I Loved You the Minute I Saw You

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Where There's Smoke got another good review today. I've been pretty lucky. Where There’s Smoke review

Also, I got a Resolution from the State of Texas, recognizing me and my first two novels. Pretty cool and official looking.

I went to bed last night at 8:30 and got up at 5:30. 11 more days....

One of my pet peeves in romance is when you get to the end, the big "I love you" and one of the main characters says to the other, "I knew I loved you the minute I saw you," or something like that. I tried to figure out if I'm just grouchy, or why this bothers me so much. I think the reason it bothers me is that you've just had this story full of doubts and tribulations and worries, and dang it, if he loved her from the minute he saw her, what does all that middle stuff matter? Why did they have to go through those steps, why did they have a black moment? See, I think the journey they travel together is what makes them fall in love. My characters fall in love pretty quickly, because my books usually happen over a short amount of time. But they learn each other's strengths and weaknesses, and learn to accept each. The "I loved you the minute I saw you" line smacks too much of predestination, I guess, and while there is that in romance novels, it seems to weaken the lessons they learned on their journey together.

Thoughts?

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4 comments:

Michele said...

'Jerry Maguire'

It's a movie I've never seen but the line 'You had me at hello.' is pretty famous. And I'm wondering if that's where some authors are getting this idea.

Personally, I'm complete agreement with you. To me that kind of line at the end just drips with so much cuteness it's almost sticky-sweet (and a bit on the 'eww' side because of it).

CandaceCalvert said...

I agree as well, Mary--it's overcoming/accepting the differences(change) that promotes growth in characters and relationships. And makes characters believable and stories satisfying.
As for the famous line in Jerry Maquire, that came at the very last of the movie. And, I believe, the heroine was saying that the fact he showed up right then (returning to her, after all they'd been through-- the darkest of moments) said more to her than any words he could come up with. Great line, great movie.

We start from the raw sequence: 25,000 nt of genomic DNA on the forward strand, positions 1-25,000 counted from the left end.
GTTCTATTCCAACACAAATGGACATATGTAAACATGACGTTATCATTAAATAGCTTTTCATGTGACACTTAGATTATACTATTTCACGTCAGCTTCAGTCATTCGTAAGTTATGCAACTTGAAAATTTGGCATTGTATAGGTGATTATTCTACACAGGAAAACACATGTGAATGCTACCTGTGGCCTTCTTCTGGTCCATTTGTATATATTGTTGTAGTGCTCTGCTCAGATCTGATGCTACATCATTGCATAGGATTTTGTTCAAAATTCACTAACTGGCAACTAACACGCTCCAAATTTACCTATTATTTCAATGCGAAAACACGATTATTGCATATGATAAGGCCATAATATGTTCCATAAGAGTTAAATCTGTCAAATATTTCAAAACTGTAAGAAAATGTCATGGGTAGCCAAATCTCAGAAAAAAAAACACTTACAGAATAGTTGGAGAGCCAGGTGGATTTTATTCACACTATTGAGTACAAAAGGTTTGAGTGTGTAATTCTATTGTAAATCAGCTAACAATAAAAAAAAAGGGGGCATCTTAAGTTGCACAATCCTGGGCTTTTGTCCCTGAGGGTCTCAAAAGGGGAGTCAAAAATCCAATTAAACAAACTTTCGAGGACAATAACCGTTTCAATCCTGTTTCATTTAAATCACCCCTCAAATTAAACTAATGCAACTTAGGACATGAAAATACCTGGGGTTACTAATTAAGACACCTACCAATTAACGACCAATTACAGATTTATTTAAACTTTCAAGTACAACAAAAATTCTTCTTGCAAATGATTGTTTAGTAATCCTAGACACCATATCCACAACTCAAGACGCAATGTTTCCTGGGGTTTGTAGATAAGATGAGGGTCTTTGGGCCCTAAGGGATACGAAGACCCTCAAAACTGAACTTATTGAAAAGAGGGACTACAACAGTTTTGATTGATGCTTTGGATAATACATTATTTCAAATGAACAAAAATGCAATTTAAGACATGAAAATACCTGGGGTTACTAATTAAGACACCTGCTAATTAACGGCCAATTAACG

Natalie Damschroder said...

I have to laugh, because I just did this in a novella. But at least in my novella, they DID have an instant connection that transcended the problems they had--they never denied the feelings. And it's a novella, so the obstacles are pretty small, anyway.

I'm of two minds on the subject. First, I'd say you have a very strong point about it weakening the lessons of their journey. But often, I think a person(character) can come to a point where they are realizing or admitting they love, looking back, and discovering that it was the there all along, even if they didn't recognize it or if they denied it. But the writing has to be good enough to support that moment, and not be just a "this is how it's supposed to be" thing.

It always comes down to the writing, doesn't it? :)

MaryF said...

Jerry Maguire is the ONLY Cameron Crowe movie I don't like....but yeah, the line comes at the end when he walks back to beg her forgiveness for being a butthead.

Exactly, Candy, the growing together makes it believable that they'll stay together. I think that's part of the secret of my success - the dh and I grew together through some rough patches.

Natalie, I can see it in a novella more - I have such trouble writing short. You're right about the character looking back. I mean, there has to be something to keep them fighting to overcome the goals, so there has to have been a connection. I just don't think it was love at the beginning.

Goodreads

M.J. Fredrick's books on Goodreads
Breaking DaylightBreaking Daylight
ratings: 11 (avg rating 3.33)

Beneath the SurfaceBeneath the Surface
ratings: 11 (avg rating 4.00)

Hot ShotHot Shot (Samhain)
reviews: 2
ratings: 10 (avg rating 4.00)

Where There's SmokeWhere There's Smoke
ratings: 6 (avg rating 4.00)

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MJFredrick
I'm a mom, a wife, a teacher and a writer. I have five cats and a dog to keep me company. I love bookstores and libraries and Netflix - movies are my greatest weakness.
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